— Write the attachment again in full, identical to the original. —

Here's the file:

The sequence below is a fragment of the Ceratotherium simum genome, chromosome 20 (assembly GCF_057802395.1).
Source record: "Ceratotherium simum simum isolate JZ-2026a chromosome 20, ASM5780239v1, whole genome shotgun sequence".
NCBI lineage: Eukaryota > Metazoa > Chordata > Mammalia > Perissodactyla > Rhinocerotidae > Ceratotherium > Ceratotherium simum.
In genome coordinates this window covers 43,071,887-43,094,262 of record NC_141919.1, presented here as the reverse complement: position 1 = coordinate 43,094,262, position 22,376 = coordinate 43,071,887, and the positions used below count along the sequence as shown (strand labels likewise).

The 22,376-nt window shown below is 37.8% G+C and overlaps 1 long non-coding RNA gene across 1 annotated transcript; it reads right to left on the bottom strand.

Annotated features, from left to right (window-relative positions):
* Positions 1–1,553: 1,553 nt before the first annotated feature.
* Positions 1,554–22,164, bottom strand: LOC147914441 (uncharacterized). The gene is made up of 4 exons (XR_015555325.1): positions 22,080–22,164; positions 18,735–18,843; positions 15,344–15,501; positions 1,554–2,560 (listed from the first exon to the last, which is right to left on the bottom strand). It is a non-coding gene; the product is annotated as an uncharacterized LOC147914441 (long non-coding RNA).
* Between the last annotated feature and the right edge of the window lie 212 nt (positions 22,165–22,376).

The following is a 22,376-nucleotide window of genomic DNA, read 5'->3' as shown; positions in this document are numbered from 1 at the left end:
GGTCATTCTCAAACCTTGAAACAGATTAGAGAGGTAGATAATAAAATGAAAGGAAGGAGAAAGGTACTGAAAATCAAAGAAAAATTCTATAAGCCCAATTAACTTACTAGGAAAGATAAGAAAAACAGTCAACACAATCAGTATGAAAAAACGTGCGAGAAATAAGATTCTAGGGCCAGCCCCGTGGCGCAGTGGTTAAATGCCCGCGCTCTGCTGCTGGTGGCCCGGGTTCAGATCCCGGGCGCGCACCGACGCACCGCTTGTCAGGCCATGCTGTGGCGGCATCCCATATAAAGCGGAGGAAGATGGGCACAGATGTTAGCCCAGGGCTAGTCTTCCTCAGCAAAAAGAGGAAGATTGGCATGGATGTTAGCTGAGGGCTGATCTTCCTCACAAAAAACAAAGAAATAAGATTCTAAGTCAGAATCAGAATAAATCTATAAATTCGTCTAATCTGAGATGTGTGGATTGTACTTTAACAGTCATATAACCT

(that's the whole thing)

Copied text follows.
The sequence below is a fragment of the Ceratotherium simum genome, chromosome 20 (assembly GCF_057802395.1).
Source record: "Ceratotherium simum simum isolate JZ-2026a chromosome 20, ASM5780239v1, whole genome shotgun sequence".
NCBI lineage: Eukaryota > Metazoa > Chordata > Mammalia > Perissodactyla > Rhinocerotidae > Ceratotherium > Ceratotherium simum.
In genome coordinates this window covers 43,071,887-43,094,262 of record NC_141919.1, presented here as the reverse complement: position 1 = coordinate 43,094,262, position 22,376 = coordinate 43,071,887, and the positions used below count along the sequence as shown (strand labels likewise).

The 22,376-nt window shown below is 37.8% G+C and overlaps 1 long non-coding RNA gene across 1 annotated transcript; it reads right to left on the bottom strand.

Annotated features, from left to right (window-relative positions):
* Positions 1–1,553: 1,553 nt before the first annotated feature.
* Positions 1,554–22,164, bottom strand: LOC147914441 (uncharacterized). The gene is made up of 4 exons (XR_015555325.1): positions 22,080–22,164; positions 18,735–18,843; positions 15,344–15,501; positions 1,554–2,560 (listed from the first exon to the last, which is right to left on the bottom strand). It is a non-coding gene; the product is annotated as an uncharacterized LOC147914441 (long non-coding RNA).
* Between the last annotated feature and the right edge of the window lie 212 nt (positions 22,165–22,376).

The following is a 22,376-nucleotide window of genomic DNA, read 5'->3' as shown; positions in this document are numbered from 1 at the left end:
GGTCATTCTCAAACCTTGAAACAGATTAGAGAGGTAGATAATAAAATGAAAGGAAGGAGAAAGGTACTGAAAATCAAAGAAAAATTCTATAAGCCCAATTAACTTACTAGGAAAGATAAGAAAAACAGTCAACACAATCAGTATGAAAAAACGTGCGAGAAATAAGATTCTAGGGCCAGCCCCGTGGCGCAGTGGTTAAATGCCCGCGCTCTGCTGCTGGTGGCCCGGGTTCAGATCCCGGGCGCGCACCGACGCACCGCTTGTCAGGCCATGCTGTGGCGGCATCCCATATAAAGCGGAGGAAGATGGGCACAGATGTTAGCCCAGGGCTAGTCTTCCTCAGCAAAAAGAGGAAGATTGGCATGGATGTTAGCTGAGGGCTGATCTTCCTCACAAAAAACAAAGAAATAAGATTCTAAGTCAGAATCAGAATAAATCTATAAATTCGTCTAATCTGAGATGTGTGGATTGTACTTTAACAGTCATATAACCT